It is no secret the Big 4 is muscling into the legal market. Legal teams are expanding at an unprecedented rate, from the graduate level up. Management, emboldened by being able to offer a full suite of professional and legal services, can implement technological efficiencies quickly across all advisory areas. This has the potential to further bring down costs for a client and secure long-term loyalty. Add to this the entry of non-traditional legal service providers, empowered to provide simple legal advice through technology and AI, and the legal marketplace is becoming distinctly crowded.
Law firms are responding by merging firms in similar fields to dominate a specific area of practice. In many ways, this makes sense. It is an opportunity to consolidate deep expertise in a practice area, creating a firm which can represent itself as the leading – and perhaps only – subject matter expert.
Rather than attempting to compete with a ‘one size fits all’ offering from a major multi-national firm or member of the Big 4, a firm with deep expertise can simply be the best for the specific legal problem facing a client.
The proposed merger of Xenith and Qantm reflects this thinking. The merger, which is set to take place in April 2019, is intended to create a single IP services group. The new entity would offer a broad range of complementary patent, trademark, legal and strategic innovation advisory services.
The best of size, scale and deep expertise
Both Xenith and Qantm are ASX-listed IP groups. Together, they would include five specialist IP firms from Australia – Davies Collison Cave, FPA Patent Attorneys, Griffith Hack, Shelston IP and Watermark.
In addition, the new entity would include innovation and advisory service provider Glasshouse Advisory and Malaysian IP firm Advanz Fidelis.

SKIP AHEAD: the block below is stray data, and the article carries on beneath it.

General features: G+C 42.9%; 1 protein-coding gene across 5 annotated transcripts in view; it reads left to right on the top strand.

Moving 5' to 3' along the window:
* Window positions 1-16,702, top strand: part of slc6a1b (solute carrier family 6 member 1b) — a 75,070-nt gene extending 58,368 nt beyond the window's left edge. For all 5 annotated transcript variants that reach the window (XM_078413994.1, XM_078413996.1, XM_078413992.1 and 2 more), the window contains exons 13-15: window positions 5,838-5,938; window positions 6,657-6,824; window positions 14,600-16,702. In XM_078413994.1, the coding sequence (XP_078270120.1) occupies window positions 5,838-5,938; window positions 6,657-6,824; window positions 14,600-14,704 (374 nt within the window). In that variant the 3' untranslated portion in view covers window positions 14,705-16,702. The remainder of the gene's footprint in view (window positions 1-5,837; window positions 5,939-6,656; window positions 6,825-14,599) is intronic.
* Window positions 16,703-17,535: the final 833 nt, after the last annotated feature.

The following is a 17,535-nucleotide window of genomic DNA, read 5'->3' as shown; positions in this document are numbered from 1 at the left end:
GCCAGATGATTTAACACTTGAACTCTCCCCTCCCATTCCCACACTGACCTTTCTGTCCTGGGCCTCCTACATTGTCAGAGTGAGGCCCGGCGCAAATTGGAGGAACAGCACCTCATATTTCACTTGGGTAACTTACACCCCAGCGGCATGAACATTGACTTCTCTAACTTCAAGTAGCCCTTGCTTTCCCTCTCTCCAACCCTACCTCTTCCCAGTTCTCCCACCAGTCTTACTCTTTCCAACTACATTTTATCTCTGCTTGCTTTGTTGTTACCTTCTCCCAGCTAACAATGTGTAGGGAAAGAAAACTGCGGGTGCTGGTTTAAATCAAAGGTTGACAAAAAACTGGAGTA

Significant operational efficiencies are expected. The new entity is likely to benefit from the increased size and scale to invest in common, market-leading technology and streamline its back office and management.
“While each business will continue to operate independently in supporting their clients, the increased scale will enable the merged group to achieve strategic objectives more quickly and more effectively,” Qantm chair Richard England told Small Caps .
Following the merger, the new entity would have a market capitalisation of A$285.2 million. It would be second in size only to IPH Limited, which has a market capitalisation of A$1.1 billion as of 30 November 2018.
While these mergers offer clients the benefit of resources and expertise, questions arise around how the decline in competition might negatively impact choice for consumers of IP services.
M&A to thrive in changing times
The past year saw major M&A activity among law firms. Prominent mergers included Thomson Geer’s acquisition of Kemp Strang, with Russell Kennedy and Aitken Lawyers also joining forces. Among the boutique firms, DW Fox Tucker merged with Bradbrook Lawyers.
It is a trend Tony Britten-Jones, Managing Partner of Piper Alderman, expects to slow.
“Firms have been desperately trying to position themselves in spaces from which they can thrive,” Tony told Lawyers Weekly. “I feel that following the spate of mergers over the past 18 months there will be a period during which firms focus on consolidating their offering.”
Indeed, Piper Alderman has been consolidating its operations following its 2017 merger with Norton Gledhill.
“Disruption from technology and new competition will not slow,” Tony said to Lawyers Weekly. “I believe there will be significant lateral movement between firms as lawyers seek out platforms which are more compatible with their practice, personal career development plans and values.”
General practice dominated by small law firms and technology
According to the 2018 Mahlab Report , firms will need to continue to consolidate their offering to remain competitive and gain greater market share. This is certainly true of lawyers and firms who offer sophisticated legal expertise for complex matters.
However, it is likely clients will still need generalist advice for simple legal matters. This is where non-traditional legal service providers could help under-serviced clients who cannot afford legal advice. It is also where small law firms thrive, providing legal advice on every day matters ranging from property settlement to family law, wills and estates.
Amidst the flurry of law firm merger activity, a new legal landscape is starting to emerge. It appears to be one in which the Big 4 and large firms provide advice alongside highly specialised conglomerates of law firms and related service providers, with general practice law remaining the domain of smaller law firms and emerging technologies.